I just got back from COINs 2010, and I am mentally more awake as a result of this great conference.
The closing keynote on Saturday night was Richard Buchanan, and though he never used the words, he spoke a lot about the notion of General Semantics. Buchanan specifically cited a few things that really resonated with other bits and pieces I heard throughout the conference:
“[We’re going to need another word for ‘Design…’] Not a whole lot of other people in the world get it.”
This seemed to imply to me a questionable relative positioning of power because I immediately thought about the words “managers” and “leaders,” and how many managers and “leaders” I’ve met and worked under that couldn’t manage a project and lacked any capacity to lead people. The word that Buchanan suggests to replace “design” is “entrepreneurship.”
“The problem that animates me is the failure of Organizations… they’re failing us.”
This line really struck me as a tacit agreement with my internal observation above. Buchanan immediately followed this thought with “The greatest invention of the twentieth century is the Organization… without Organizations, the inventions of designers have little impact. Bitter messsage, but it’s the truth.” And this sobering observation led me to one of my own: “The Org Chart is not the Org.”
After three days immersed with academic researchers looking at how collaborative innovation networks work, how to identify them, how to enable them, it hit me that if you accept that an organization is a network, then you can observe organizational behavior like a swarm that emerges from the individuals in the network acting independently. You can see the organization, the network, for what it is. Failing that, we look at org charts and we see an organization as it’s “supposed to be.” This is where we get into trouble.
The notion of an Org Chart was supposed to make clear the reporting structures to bubble alert messages “up the chain” from end employees, localized nodes in the hierarchical network structure. In trying to make communication channels more explicit, as a matter of expediency and efficiency, the Org Chart (as an artifact onto itself) became a point of fixation that affects organizational behaviors.
Immediately this might invoke a thought that if we destroy the org chart, that this problem goes away — but this only gets replaced with other potential problems: what does the organization look like? Who does anyone person work for? That may sound great to some on the principle of things… I fear that completely radical positioning is not very helpful. When things are stable, people are more likely to trust and share.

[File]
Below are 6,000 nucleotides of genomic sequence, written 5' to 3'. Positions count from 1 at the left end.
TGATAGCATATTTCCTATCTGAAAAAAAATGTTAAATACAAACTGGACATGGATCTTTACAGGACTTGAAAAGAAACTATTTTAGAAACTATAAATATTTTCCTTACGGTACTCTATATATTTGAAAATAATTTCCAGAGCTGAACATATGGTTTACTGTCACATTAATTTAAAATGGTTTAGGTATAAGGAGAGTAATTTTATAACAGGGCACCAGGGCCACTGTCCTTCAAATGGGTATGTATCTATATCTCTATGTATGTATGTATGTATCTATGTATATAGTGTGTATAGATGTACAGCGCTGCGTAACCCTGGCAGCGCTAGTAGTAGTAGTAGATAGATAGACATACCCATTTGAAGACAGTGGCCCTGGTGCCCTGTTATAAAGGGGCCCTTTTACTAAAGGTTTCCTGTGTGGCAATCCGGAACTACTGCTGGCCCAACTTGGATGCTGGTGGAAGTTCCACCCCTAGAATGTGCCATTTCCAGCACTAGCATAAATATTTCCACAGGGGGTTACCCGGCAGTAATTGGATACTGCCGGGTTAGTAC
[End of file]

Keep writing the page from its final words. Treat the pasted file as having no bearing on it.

The key is that our thinking about organizational structure has to change. The “org chart” can’t be static. It probably should be much flatter, or more atomic, than most org charts are. I think that hierarchies allow complex organizations to tackle complex problems (strong ties) in ways that very flat, atomic networks (weak ties) don’t do very efficiently. The problem with org charts is in their rigidity. Internal social networking helps to create the hyperjumps through different silos in an organization, but this does nothing to discourage a view from the very top of the organization that organizations can run with one framing (rigid hieararchies) while another framing on the bottom and the middle (flexible groupings) exists.
As the nature of work is changing in organizations and social media and collaboration tools are helping to raise your awareness, are you still required to make 360 evaluations? In your annual performance review, do you still have to explicitly evaluate your performance and collect performance information from others? Collaboration tools and social media tools, when employed, are trust ladders and transparency engines. The more you participate, share, contribute (pick the word), the more clearly others see you. On projects operated in these channels, everyone knows who’s managing, because they’re the hub of the information. In these channels, everyone knows who the leaders are, because they’re motivating and reinforcing others in the network, and when they introduce ideas, you can look at the swarm activity and see how their words, their actions diffuse.
If you replaced the org chart (a static assumption of what the org should be) with a network analysis chart, you’d have a living, dynamic graph of what your org is, and you can evaluate, with different tools that look for different attributes, what your org is learning, how they’re performing and what new and innovative trends you should be paying attention to. Your Org Chart is one thing; the Wisdom of the Crowds is another thing; What the Swarm Does might be something else entirely.